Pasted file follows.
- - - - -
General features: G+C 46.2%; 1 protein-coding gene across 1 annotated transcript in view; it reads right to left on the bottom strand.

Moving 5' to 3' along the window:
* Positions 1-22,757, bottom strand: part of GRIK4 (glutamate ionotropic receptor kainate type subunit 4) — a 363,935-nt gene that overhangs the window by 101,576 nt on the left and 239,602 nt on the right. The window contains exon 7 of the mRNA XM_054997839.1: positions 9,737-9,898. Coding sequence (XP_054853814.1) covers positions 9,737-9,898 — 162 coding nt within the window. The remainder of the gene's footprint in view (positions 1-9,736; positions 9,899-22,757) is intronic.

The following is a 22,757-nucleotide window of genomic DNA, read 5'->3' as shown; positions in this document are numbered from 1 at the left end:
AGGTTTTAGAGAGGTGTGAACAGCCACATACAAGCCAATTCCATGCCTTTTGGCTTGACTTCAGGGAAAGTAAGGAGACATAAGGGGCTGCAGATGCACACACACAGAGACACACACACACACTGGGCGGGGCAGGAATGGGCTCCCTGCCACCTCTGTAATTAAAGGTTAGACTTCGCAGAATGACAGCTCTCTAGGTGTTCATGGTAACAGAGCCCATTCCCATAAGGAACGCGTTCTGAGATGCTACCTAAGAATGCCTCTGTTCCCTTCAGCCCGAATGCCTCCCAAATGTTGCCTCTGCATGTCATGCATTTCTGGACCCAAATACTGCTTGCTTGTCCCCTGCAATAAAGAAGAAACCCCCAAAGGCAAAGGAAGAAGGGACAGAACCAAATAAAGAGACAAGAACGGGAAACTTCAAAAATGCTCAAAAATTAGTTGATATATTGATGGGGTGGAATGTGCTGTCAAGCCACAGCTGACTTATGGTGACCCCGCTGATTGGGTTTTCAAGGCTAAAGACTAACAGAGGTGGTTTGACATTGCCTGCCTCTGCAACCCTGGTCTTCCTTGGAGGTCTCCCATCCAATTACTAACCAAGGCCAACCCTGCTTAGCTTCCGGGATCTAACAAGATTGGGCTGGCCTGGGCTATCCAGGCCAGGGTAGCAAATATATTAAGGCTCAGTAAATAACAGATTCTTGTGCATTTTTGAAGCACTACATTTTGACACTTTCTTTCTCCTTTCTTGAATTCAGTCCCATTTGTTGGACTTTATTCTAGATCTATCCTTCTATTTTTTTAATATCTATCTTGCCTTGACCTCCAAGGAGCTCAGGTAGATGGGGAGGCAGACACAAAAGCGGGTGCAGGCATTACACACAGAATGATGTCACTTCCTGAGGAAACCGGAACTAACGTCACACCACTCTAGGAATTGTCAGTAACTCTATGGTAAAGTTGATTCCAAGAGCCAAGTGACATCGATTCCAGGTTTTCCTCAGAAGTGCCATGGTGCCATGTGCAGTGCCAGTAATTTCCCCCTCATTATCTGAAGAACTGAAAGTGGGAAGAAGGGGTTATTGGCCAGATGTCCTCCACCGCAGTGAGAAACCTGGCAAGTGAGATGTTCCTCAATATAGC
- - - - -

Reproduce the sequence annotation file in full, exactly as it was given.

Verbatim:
General features: G+C 46.2%; 1 protein-coding gene across 1 annotated transcript in view; it reads right to left on the bottom strand.

Moving 5' to 3' along the window:
* Positions 1-22,757, bottom strand: part of GRIK4 (glutamate ionotropic receptor kainate type subunit 4) — a 363,935-nt gene that overhangs the window by 101,576 nt on the left and 239,602 nt on the right. The window contains exon 7 of the mRNA XM_054997839.1: positions 9,737-9,898. Coding sequence (XP_054853814.1) covers positions 9,737-9,898 — 162 coding nt within the window. The remainder of the gene's footprint in view (positions 1-9,736; positions 9,899-22,757) is intronic.

The following is a 22,757-nucleotide window of genomic DNA, read 5'->3' as shown; positions in this document are numbered from 1 at the left end:
AGGTTTTAGAGAGGTGTGAACAGCCACATACAAGCCAATTCCATGCCTTTTGGCTTGACTTCAGGGAAAGTAAGGAGACATAAGGGGCTGCAGATGCACACACACAGAGACACACACACACACTGGGCGGGGCAGGAATGGGCTCCCTGCCACCTCTGTAATTAAAGGTTAGACTTCGCAGAATGACAGCTCTCTAGGTGTTCATGGTAACAGAGCCCATTCCCATAAGGAACGCGTTCTGAGATGCTACCTAAGAATGCCTCTGTTCCCTTCAGCCCGAATGCCTCCCAAATGTTGCCTCTGCATGTCATGCATTTCTGGACCCAAATACTGCTTGCTTGTCCCCTGCAATAAAGAAGAAACCCCCAAAGGCAAAGGAAGAAGGGACAGAACCAAATAAAGAGACAAGAACGGGAAACTTCAAAAATGCTCAAAAATTAGTTGATATATTGATGGGGTGGAATGTGCTGTCAAGCCACAGCTGACTTATGGTGACCCCGCTGATTGGGTTTTCAAGGCTAAAGACTAACAGAGGTGGTTTGACATTGCCTGCCTCTGCAACCCTGGTCTTCCTTGGAGGTCTCCCATCCAATTACTAACCAAGGCCAACCCTGCTTAGCTTCCGGGATCTAACAAGATTGGGCTGGCCTGGGCTATCCAGGCCAGGGTAGCAAATATATTAAGGCTCAGTAAATAACAGATTCTTGTGCATTTTTGAAGCACTACATTTTGACACTTTCTTTCTCCTTTCTTGAATTCAGTCCCATTTGTTGGACTTTATTCTAGATCTATCCTTCTATTTTTTTAATATCTATCTTGCCTTGACCTCCAAGGAGCTCAGGTAGATGGGGAGGCAGACACAAAAGCGGGTGCAGGCATTACACACAGAATGATGTCACTTCCTGAGGAAACCGGAACTAACGTCACACCACTCTAGGAATTGTCAGTAACTCTATGGTAAAGTTGATTCCAAGAGCCAAGTGACATCGATTCCAGGTTTTCCTCAGAAGTGCCATGGTGCCATGTGCAGTGCCAGTAATTTCCCCCTCATTATCTGAAGAACTGAAAGTGGGAAGAAGGGGTTATTGGCCAGATGTCCTCCACCGCAGTGAGAAACCTGGCAAGTGAGATGTTCCTCAATATAGC